Today Alison Morton is visiting to talk about her novel, Inceptio. I know Alison from the Romantic Novelists' Association and we often chat on Twitter.

Thank you very much for welcoming me to Neetswriter’s Blog, Anita.

My debut novel, INCEPTIO, is published today, the end of three years of slog – researching, writing, and polishing. It’s a thriller, so it’s doubly exciting. You’re writing history with your latest work in progress The Painting so I think you’ll understand about inspiration and the long haul.

What inspired you to write Inceptio?

An eleven year old fascinated by the mosaics in Ampurias (huge Roman site in Spain), I asked my father, “What would it be like if Roman women were in charge, instead of the men?” Maybe it was the fierce sun boiling my brain, maybe it was just a precocious kid asking a smartarse question. But clever man and senior ‘Roman nut’, my father replied, “What do you think it would be like?” Real life intervened (school, uni, career, military, marriage, motherhood, business ownership, move to France), but the idea bubbled away at the back of my mind.

I’d play with words much of my life - playwright (aged 7), article writer, local magazine editor, professional translator and dissertation writer. But I came to novel writing in reaction to a particularly dire film; the cinematography was good, but the plot dire and narration jerky.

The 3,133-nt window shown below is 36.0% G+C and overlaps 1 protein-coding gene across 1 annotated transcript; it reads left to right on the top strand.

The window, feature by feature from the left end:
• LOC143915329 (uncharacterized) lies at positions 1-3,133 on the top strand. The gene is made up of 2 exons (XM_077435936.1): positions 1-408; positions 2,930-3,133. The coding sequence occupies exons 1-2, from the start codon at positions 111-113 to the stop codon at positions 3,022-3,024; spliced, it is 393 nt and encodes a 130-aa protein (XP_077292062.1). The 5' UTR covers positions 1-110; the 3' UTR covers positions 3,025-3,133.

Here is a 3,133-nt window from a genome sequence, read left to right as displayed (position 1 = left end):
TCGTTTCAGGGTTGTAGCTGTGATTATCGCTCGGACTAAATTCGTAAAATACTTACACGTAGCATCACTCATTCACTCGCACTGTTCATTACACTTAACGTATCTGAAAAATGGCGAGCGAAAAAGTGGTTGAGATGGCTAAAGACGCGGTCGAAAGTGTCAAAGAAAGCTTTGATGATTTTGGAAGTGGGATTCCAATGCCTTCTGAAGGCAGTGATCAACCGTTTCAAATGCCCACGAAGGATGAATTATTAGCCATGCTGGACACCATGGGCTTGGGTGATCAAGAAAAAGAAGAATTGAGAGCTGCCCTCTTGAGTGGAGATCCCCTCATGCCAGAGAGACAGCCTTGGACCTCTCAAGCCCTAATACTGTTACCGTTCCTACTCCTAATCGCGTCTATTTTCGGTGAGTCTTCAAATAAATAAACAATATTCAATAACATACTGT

‘I could do better that that,’ I whispered in the darkened cinema.

‘So why don’t you?’ came my other half’s reply.

Ninety days later, I’d completed the first draft of INCEPTIO, the first in the Roma Nova thriller series.

Of course, I made the classic mistake of submitting too soon, but had some encouraging replies. Several rewrites later and I’d had some full manuscript requests, even from a US agent (INCEPTIO starts in New York)! I had replies like ‘If it was a straight thriller, I’d take it on’ and ‘Your writing is excellent, but it wouldn’t fit our list.’

I was (am!) passionate about my stories so I decided to self publish with bought-in publishing services. Using very carefully chosen high quality professional backing (editing, advice, registrations, typesetting, design, book jacket, proofing, etc.), I’ve found it a fantastic way for a new writer to enter the market.

What is the difference between an “alternate history thriller” and a normal thriller?